Hargeisa - Years of poor rains have ravaged parts of the self-declared republic of Somaliland. IRIN spoke to the territory’s vice president, Abdi-Rahman Abdillahi Saylici, about the effects of the drought, aspirations for international recognition and the Al-Shabab insurgency.
Q: What is the current drought situation in Somaliland?
A: Actually, the drought has been going on for the last three years particularly in areas along the coast; the situation there is really bad. Animals have died, including camels that are known for their resilience, and people are so malnourished that you cannot look at them. It seems that, God forbid, if the usual rains don’t come in the next three months, these people will get very weak and the remaining animals will die. So we are requesting urgent support from the international community.
Q: What are the main livelihoods of those affected by the drought?
A: The drought has affected all kinds of people. In all the areas we visited, there was no sign of cultivation, as is the case during this time of the year. You will find that the soil is dry. The livestock keepers are facing very difficult times too; they have not had rain for three years. Those suffering the most are the vulnerable ones like women, children and the elderly.
Q: How many regions have been affected?
A: Generally, areas along the coastal regions including Awdal, Sahil, Sanaag and Salel. The main problem is in the west, where several thousand families have been displaced from the rural areas to villages in search [of a] livelihood.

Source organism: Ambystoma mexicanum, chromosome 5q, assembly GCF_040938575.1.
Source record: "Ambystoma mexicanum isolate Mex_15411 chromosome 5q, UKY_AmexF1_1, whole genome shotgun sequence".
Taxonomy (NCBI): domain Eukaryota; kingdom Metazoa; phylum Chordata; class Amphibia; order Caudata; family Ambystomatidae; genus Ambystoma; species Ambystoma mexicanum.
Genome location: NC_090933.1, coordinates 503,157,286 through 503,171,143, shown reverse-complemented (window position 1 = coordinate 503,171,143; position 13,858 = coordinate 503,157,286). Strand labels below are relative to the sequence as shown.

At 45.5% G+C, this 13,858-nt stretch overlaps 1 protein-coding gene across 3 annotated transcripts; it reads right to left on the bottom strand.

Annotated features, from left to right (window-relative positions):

Q: Which are some of the areas the displaced have fled to?
A: We went to over 30 places where the affected people were, but the most populated were Gargaara Bari, Ali-Haydh, Garba-Dadar and El-Helay.
Q: How many people have been affected by the drought?
A: They are around 20,000 families.
Q: What interventions have been put in place since the drought started?
A: First of all, the government of Somaliland is responsible to the people as a whole, and it is our duty to be the first to respond. [But] as you know, Somaliland is not internationally recognized, and we do not have enough funds for such a disaster. So we have tried to seek outside help; some of our partners have responded, like Djiboutian President Ismail Omar Gelle. We are very grateful to him. We recently provided foodstuffs to almost 1,000 families.
Q: What future plans do you have to deal with these recurrent droughts?
A: We would like to work hard to build water reserves since the ground water level has halved due to the limited rains. For example, if people used to pump water from a depth of 10 metres, now they need to dig 10 metres deeper. The government of [the self-declared republic of Somaliland] is now planning to establish dams in the valleys to catch rain water, so come next year we would like to embark on water reserve projects with the help of the African Development Bank, the government and its people including the Somaliland diaspora.
Q: How many people would you say have been displaced by the drought in the last two years?
A: As I said earlier, generally we have around 20,000 families affected, and almost a half of them displaced.
Q: What kind of challenges are these people bringing to the areas they have fled to?
A: They [have] brought a lot of changes to the environment and resources in the areas they have gone to. Resources like water, health and schools are overstretched. We request humanitarian aid agencies to double their services, including health, water and schools.
Q: Your government made basic primary education free, and this led to a significant increase in enrolment. What are you doing to adjust to these changes?
A: Yes, there has been a significant increase in enrolment, and we are working on a strategic plan to cope with these changes in terms of more classrooms, teachers and other learning facilities.
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